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Developing Diversity-Building Admissions Programs

A step-by-step guide to developing a “narrowly tailored” admissions policy in a constitutionally permissible way

From Preserving Diversity in Higher Education: A Manual on Admissions Policies and Procedures After the University of Michigan Decisions, Bingham McCutchen LLP, Morrison & Foerster LLP, and Heller Ehrman White & McAuliffe LLP (2004) (hereinafter the “Diversity Manual”)

What to Do

  1. Formalize an admissions policy statement
    • tied to institution’s general mission statement
    • developed and approved by senior policy-making body
    • explicitly state the role of diversity in admissions process
  2. Evaluate race-neutral alternatives: Percentage Plans
    • effects may be attributable to other factors, such as recruitment and scholarship programs focused on minority candidates
    • minority students may be admitted into the public school system, but continue to be underrepresented at the flagship universities within the system
    • overly mechanical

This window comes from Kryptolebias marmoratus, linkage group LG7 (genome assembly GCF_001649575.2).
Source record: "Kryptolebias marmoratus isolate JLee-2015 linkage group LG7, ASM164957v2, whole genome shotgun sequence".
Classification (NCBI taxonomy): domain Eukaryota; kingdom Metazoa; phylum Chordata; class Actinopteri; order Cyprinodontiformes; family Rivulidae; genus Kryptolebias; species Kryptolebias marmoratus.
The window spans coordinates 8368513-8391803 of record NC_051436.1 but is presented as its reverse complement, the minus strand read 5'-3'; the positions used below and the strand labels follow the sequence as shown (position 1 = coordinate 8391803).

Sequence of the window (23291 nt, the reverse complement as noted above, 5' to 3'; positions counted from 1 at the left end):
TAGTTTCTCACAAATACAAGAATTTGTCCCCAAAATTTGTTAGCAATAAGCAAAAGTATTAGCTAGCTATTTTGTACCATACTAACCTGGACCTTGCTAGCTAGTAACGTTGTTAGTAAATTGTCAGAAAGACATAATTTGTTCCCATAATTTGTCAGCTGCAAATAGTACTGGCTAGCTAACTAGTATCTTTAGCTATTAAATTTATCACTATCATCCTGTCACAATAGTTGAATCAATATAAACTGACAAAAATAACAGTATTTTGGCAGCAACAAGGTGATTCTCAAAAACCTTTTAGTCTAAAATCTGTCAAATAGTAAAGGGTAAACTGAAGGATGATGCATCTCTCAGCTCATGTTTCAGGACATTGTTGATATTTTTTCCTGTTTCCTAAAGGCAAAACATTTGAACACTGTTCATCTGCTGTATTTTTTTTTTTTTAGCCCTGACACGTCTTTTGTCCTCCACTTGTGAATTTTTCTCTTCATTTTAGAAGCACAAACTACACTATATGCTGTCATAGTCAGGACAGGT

• not workable in graduate and professional schools, as well as other contexts
  3. Develop a diversity-focused admissions plan
    • Flexibility:
      • Evaluate test scores and grades in context, not in an overly formulaic way.
        • Mathematical formulas should never be used.
      • Applications should be reviewed in an individualized way.
        • Take many factors, including race, into consideration.
    • Plus Factors:
      • Tangible: race, ethnicity, gender, socioeconomic, residency
      • Intangible: leadership skills, musical abilities
      • No particular factor can dominate the decision
      • Use discretion in evaluating plus factors

What to Avoid

  • Avoid rigidity.
    • Discretion can be used
      • Applicants who possess the same diversity factor do not have to be given the same weight
  • Avoid mechanical formulas.
    • Do not use programs that automatically assign a given number of points based on race.